The role of the brick-and-mortar store is shifting
Consumers are purchasing more products online than ever before and the effects are being felt in the retail environment (Deloitte, 2011). However, retail is still alive and well, and the retail store still plays an important role for customers. Stores have many advantages that consumers can’t get online—the tactile benefit of being able to touch and feel before purchase. In a grocery store, this touch-taste-see element is even more relevant. SapientNitro’s 2013 annual report states:
“Quite simply, sales conversion is much higher in the retail store than anywhere else. It also offers unique advantages: immersion, direct support of sales associates, immediacy and focus, social elements and the opportunity for fun. It makes sense to invest in the channel that represents more than 90% of most retailers’ sales (even as e-commerce continues to grow.)” (Sayers, 2012).
Retail stores must consider how to capitalize on these benefits while at the same time integrating the advantages of the digital, multichannel world in their physical environments. As Jeff Jarvis states in his influential book What Would Google Do?, “All analog experiences will be reconceived in a digital world.” Jarvis feels companies can find inspiration in Google’s success and in the challenge to “grasp new opportunities, to rethink, reimagine, and reinvent” analog experiences (Jarvis, 2009). Experts in marketing research are in the beginning stages of reimagining the retail store. Many stores are using technology to communicate the brand to the consumer. There is a lot of buzz around using the physical space of the store to create an “immersive experience” for the customer. We’ll look more closely at the details of what that looks like for a company such as Whole Foods in the Findings section.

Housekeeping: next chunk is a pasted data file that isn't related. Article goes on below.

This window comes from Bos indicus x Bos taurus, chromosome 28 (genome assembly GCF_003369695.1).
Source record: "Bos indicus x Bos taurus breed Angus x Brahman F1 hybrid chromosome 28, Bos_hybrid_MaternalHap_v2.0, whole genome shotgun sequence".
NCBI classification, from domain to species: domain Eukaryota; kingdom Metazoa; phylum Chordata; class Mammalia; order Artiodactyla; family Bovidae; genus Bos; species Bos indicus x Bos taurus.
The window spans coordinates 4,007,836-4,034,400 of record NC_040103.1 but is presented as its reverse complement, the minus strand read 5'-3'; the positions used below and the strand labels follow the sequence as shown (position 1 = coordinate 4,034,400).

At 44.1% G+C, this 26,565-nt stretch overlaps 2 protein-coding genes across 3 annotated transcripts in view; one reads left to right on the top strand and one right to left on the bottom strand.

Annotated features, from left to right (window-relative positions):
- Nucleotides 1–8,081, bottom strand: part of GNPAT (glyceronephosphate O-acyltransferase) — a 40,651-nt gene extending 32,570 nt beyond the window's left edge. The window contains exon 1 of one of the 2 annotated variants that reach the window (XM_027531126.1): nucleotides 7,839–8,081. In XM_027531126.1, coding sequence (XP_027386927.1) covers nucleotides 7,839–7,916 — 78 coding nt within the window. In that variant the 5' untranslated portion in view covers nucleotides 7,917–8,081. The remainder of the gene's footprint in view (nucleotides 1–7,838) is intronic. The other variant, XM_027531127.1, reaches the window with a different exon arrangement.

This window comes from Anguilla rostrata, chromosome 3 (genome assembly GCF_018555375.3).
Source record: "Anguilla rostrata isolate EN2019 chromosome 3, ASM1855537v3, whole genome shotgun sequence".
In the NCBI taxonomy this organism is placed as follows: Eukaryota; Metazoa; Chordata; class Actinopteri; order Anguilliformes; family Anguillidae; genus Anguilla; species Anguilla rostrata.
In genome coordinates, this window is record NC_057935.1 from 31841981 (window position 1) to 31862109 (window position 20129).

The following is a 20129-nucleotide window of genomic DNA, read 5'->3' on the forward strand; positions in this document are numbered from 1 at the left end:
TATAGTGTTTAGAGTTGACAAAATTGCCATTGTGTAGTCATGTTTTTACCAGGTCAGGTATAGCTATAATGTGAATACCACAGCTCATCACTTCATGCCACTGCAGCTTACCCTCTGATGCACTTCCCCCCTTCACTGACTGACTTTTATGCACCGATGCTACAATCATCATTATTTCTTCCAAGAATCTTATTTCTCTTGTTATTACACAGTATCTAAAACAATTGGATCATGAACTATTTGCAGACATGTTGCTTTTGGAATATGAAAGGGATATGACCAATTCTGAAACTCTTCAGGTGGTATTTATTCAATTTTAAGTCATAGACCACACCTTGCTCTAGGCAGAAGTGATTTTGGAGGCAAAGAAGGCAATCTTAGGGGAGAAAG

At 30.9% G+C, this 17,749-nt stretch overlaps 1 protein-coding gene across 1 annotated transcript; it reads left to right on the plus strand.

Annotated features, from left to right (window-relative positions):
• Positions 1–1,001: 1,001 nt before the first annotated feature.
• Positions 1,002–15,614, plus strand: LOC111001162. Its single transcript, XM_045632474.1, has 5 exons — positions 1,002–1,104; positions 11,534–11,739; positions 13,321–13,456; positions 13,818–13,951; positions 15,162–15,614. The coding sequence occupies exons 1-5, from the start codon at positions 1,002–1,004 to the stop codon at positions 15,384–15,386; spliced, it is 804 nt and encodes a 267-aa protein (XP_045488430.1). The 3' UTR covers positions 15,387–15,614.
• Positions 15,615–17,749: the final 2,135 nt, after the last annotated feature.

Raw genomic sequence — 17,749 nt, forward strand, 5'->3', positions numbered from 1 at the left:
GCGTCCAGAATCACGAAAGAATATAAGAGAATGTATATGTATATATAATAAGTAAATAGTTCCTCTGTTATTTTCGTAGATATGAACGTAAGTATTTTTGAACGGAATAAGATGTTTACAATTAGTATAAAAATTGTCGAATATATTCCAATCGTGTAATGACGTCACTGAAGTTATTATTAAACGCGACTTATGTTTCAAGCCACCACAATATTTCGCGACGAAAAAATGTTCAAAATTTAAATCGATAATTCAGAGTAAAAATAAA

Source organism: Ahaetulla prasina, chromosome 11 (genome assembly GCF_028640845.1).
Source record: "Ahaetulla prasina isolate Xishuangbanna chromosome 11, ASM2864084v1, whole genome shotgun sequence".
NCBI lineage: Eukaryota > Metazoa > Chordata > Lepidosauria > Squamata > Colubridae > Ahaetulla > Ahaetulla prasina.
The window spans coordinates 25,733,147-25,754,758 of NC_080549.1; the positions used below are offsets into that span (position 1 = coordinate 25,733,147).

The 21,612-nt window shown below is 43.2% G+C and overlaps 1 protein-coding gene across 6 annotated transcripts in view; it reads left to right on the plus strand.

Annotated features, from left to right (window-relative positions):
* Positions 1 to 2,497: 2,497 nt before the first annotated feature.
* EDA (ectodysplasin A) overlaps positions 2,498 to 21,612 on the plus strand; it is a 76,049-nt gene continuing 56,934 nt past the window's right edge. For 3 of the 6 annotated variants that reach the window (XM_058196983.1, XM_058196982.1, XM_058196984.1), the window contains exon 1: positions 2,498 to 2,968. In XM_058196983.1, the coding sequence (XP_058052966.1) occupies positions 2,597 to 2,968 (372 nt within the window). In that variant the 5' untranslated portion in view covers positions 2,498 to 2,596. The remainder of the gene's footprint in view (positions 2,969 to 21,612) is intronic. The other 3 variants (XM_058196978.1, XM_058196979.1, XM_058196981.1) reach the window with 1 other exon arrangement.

VI. Findings and Take-a-Ways/Recommendations
One of the biggest obstacles a grocery store faces in using video technology is the undesirable element of distraction. Unlike shopping for clothes, furniture or electronics where casual browsing is the norm, grocery shopping is a more utilitarian activity. Customers usually come in with a list of things to check off, often rushed, with a eye towards getting in and out of the store, and back home to get food on the table.
In order to capture attention in this environment, the retail store needs to provide customers with an experience they couldn’t have on their other devices (such as a smartphone, laptop or tablet), and enhances rather than detracts from their shopping experience (Sayers, 2012). In the case of Whole Foods, the retail store should provide a values-centered experience that focuses on education about products and lifestyle, a sense of community, and a sense of inspiration that the customer is helping to make the world a better place by purchasing their products.
Assessing the available research, these are my recommendations:
· Video content should be relevant to the brand (Legorburu, 2013). In Whole Foods case, it should highlight environmental and socially conscious efforts and showcase the ways in which Whole Foods is placing people and planet on the same level of importance as profits. Whole Foods is already doing a good job of this.
· Utilize “The Hero” mythology outlined by Joseph Campbell (Campbell, 1949). Whole Foods is trying to improve the world, and the customers need to feel they are a part of that process. Video content should inspire a sense of possibility in what customers feel is possible in their own lives. Jonah Sachs writes, “Each of us is a hero in our own personal myth. So many of the stories that have really stuck, that have shaped culture, are about one thing: people reaching for their highest potential and struggling to create a better world.” (Sachs, 2012). Whole Foods is in an excellent position to capitalize on this particular storyline.
· Take precautions that storytelling video content isn’t overly long. In a report entitled “Responding to Digital Innovation in Grocery Shopping—Guidance for 2012”, Bill Bishop writes, “ with communication there’s a delicate balance between adding value and overdoing it to the point of being irritating.”